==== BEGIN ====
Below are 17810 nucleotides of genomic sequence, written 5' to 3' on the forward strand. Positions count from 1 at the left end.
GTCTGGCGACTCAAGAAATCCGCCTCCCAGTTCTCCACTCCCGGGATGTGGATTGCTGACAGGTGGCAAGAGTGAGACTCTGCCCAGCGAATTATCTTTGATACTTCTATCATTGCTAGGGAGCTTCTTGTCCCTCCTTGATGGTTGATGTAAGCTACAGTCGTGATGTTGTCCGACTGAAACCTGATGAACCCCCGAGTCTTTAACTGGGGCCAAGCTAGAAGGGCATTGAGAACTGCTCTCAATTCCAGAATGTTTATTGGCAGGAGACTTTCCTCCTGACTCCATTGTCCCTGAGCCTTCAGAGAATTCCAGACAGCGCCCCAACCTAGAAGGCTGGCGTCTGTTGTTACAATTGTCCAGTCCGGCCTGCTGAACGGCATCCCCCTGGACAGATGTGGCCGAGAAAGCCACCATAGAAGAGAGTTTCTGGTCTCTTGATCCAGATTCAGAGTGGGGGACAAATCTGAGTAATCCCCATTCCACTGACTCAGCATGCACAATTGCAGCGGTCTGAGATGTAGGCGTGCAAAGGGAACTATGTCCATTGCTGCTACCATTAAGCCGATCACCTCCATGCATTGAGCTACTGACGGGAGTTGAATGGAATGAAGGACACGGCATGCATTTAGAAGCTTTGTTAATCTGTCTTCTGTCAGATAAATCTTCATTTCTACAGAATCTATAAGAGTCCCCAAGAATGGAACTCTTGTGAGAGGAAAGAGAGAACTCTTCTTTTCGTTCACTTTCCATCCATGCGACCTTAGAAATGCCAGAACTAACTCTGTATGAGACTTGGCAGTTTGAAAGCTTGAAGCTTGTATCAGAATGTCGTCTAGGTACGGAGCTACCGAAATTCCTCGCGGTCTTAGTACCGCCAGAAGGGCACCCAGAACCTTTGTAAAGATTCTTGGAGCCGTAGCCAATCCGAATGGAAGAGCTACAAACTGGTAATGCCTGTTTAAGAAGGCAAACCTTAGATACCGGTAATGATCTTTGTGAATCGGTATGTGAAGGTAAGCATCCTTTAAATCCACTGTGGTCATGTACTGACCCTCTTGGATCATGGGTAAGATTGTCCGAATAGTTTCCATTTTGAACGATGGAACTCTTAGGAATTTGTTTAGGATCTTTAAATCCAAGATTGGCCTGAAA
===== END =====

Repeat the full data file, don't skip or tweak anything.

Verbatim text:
Below are 17810 nucleotides of genomic sequence, written 5' to 3' on the forward strand. Positions count from 1 at the left end.
GTCTGGCGACTCAAGAAATCCGCCTCCCAGTTCTCCACTCCCGGGATGTGGATTGCTGACAGGTGGCAAGAGTGAGACTCTGCCCAGCGAATTATCTTTGATACTTCTATCATTGCTAGGGAGCTTCTTGTCCCTCCTTGATGGTTGATGTAAGCTACAGTCGTGATGTTGTCCGACTGAAACCTGATGAACCCCCGAGTCTTTAACTGGGGCCAAGCTAGAAGGGCATTGAGAACTGCTCTCAATTCCAGAATGTTTATTGGCAGGAGACTTTCCTCCTGACTCCATTGTCCCTGAGCCTTCAGAGAATTCCAGACAGCGCCCCAACCTAGAAGGCTGGCGTCTGTTGTTACAATTGTCCAGTCCGGCCTGCTGAACGGCATCCCCCTGGACAGATGTGGCCGAGAAAGCCACCATAGAAGAGAGTTTCTGGTCTCTTGATCCAGATTCAGAGTGGGGGACAAATCTGAGTAATCCCCATTCCACTGACTCAGCATGCACAATTGCAGCGGTCTGAGATGTAGGCGTGCAAAGGGAACTATGTCCATTGCTGCTACCATTAAGCCGATCACCTCCATGCATTGAGCTACTGACGGGAGTTGAATGGAATGAAGGACACGGCATGCATTTAGAAGCTTTGTTAATCTGTCTTCTGTCAGATAAATCTTCATTTCTACAGAATCTATAAGAGTCCCCAAGAATGGAACTCTTGTGAGAGGAAAGAGAGAACTCTTCTTTTCGTTCACTTTCCATCCATGCGACCTTAGAAATGCCAGAACTAACTCTGTATGAGACTTGGCAGTTTGAAAGCTTGAAGCTTGTATCAGAATGTCGTCTAGGTACGGAGCTACCGAAATTCCTCGCGGTCTTAGTACCGCCAGAAGGGCACCCAGAACCTTTGTAAAGATTCTTGGAGCCGTAGCCAATCCGAATGGAAGAGCTACAAACTGGTAATGCCTGTTTAAGAAGGCAAACCTTAGATACCGGTAATGATCTTTGTGAATCGGTATGTGAAGGTAAGCATCCTTTAAATCCACTGTGGTCATGTACTGACCCTCTTGGATCATGGGTAAGATTGTCCGAATAGTTTCCATTTTGAACGATGGAACTCTTAGGAATTTGTTTAGGATCTTTAAATCCAAGATTGGCCTGAAA